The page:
A Woman Is (or Is Not) a Mother
Much older than Mattie and much less pregnant, the next two women face very different struggles surrounding motherhood.
Ro, who the novel calls “The Biographer,” is a single woman in her 40s who wants to have a child, but the Personhood Amendment outlaws in-vitro fertilization, so intrauterine implantation is the only legal option left. Ro says these treatments are no better than a turkey baster.
Susan, titled “The Wife,” is already a mother. Her marriage is unhappy, but the world tells her a broken marriage is a broken family, so she stays for the sake of her children. Though she has everything society says should make her happy, Susan is still miserable.
Ro has everything Susan wants, and Susan has everything Ro wants. Ro hates Susan because she gets to be a mother, and Susan hates Ro because she doesn’t have to be. Both women resent their own lives and envy what the other has.
The society of “Red Clocks” equates womanhood to motherhood. To truly be a woman means to also be a mother. Both Ro and Susan have bought into this lie, though they meet its standards in different ways: Ro longs for a child, but her want stems from a wish to better fit into society as a mother rather than a spinster. Yet Susan, who already checks off the boxes of both mother and wife, is equally as outcasted as Ro because of her failing marriage. Their value and place in society come from their relationship to motherhood. Under the Personhood Amendment, being a just woman isn’t enough.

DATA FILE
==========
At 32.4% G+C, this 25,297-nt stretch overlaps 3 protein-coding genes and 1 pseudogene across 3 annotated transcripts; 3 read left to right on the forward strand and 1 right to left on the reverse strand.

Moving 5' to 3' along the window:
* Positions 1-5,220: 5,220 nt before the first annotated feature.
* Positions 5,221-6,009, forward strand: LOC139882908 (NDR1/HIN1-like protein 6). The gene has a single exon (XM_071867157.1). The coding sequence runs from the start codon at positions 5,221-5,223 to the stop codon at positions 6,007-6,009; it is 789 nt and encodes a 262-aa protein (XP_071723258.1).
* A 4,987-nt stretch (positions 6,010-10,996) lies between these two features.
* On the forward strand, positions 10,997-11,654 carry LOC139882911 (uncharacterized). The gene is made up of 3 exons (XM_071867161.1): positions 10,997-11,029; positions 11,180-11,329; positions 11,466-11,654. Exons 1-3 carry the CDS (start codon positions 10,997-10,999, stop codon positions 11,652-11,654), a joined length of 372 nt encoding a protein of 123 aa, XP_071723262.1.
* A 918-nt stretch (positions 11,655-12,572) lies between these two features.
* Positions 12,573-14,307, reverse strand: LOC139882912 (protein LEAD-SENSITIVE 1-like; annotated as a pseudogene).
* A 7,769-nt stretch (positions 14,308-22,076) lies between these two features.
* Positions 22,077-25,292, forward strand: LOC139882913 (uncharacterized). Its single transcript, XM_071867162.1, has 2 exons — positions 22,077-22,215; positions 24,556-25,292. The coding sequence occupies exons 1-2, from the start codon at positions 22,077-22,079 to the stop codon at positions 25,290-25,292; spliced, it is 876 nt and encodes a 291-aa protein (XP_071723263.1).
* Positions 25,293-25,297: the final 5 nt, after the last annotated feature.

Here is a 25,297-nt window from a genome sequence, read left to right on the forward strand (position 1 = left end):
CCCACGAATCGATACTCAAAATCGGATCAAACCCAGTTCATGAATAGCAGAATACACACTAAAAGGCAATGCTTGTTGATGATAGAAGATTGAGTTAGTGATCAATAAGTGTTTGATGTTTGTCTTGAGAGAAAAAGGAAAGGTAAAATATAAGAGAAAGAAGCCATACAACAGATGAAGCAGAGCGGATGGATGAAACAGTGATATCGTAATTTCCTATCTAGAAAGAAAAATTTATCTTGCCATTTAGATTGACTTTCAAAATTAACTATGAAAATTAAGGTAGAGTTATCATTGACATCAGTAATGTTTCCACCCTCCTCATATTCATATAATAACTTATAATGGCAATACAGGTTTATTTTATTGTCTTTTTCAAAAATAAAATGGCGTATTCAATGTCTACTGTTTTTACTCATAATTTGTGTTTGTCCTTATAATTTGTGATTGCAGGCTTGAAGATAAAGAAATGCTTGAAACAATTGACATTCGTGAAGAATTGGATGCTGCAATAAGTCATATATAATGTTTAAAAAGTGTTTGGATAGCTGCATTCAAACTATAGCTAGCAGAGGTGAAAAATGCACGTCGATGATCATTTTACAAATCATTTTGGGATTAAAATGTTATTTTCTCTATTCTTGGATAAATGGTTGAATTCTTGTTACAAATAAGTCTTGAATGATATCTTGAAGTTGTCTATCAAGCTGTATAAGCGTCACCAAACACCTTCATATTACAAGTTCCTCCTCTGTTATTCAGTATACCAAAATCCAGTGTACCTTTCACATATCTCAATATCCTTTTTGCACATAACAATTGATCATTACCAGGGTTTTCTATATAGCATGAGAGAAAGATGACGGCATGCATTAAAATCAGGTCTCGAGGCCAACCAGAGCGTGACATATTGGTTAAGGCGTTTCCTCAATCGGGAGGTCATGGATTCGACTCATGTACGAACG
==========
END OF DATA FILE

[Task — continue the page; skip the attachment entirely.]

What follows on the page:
A Woman Is a Threat
The final woman, Gin, who the novel calls “The Mender,” is neither a mother nor not: She gave up a child for adoption before the Personhood Amendment stripped people of that choice. Whether it be from regret or solidarity, Gin now spends her time providing women with the health care their government won’t. She gives girls of all ages herbal tonics that can induce a natural abortion, and she is wanted by the state because of it.
Gin is a threat to society because she is a woman who knows her own power. Even when accused of a crime she did not commit, Gin does not falter under the stares of powerful men. She holds her back straight and speaks the truth, and she will not allow anyone to speak over her. For this, the woman is often called a witch or a fanatic, but she does not care. Motivated by her own past and the futures of women just like her, Gin will accept their insults with a smile. She is okay not being a woman; she would much rather be a threat.
A Woman Is a Story
A year after “Red Clocks” was published, Zumas sat down with interviewer Susan DeFreitas at The Millions to discuss the national bestseller. When asked about the real-world implications of her novel, Zumas said:
“What I see as one of the superpowers of fiction is that it can really put the reader inside the experience of a law’s consequences and aftermath, intentional and unintentional, as you say. So rather than, say, having an abstract conversation about reproductive rights…it’s more about, say, what it feels like to be a 15-year-old girl who has plans to become a marine biologist and go to math camp who’s told, ‘There’s a beginning of a pregnancy in your body and you cannot stop it.’”
Though a work of fiction, Zumas’ 2018 novel feels a little too real in 2022. While the overturn of Roe v. Wade is not yet as drastic as the Personhood Amendment, both pose the same threat to the freedom of choice. “Red Clocks” is a dystopian novel, but it tells a very real story: people stripped of their rights. The women of “Red Clocks” represent millions of Americans now living in their own post-Roe world, but unlike the novel, their stories aren’t fiction.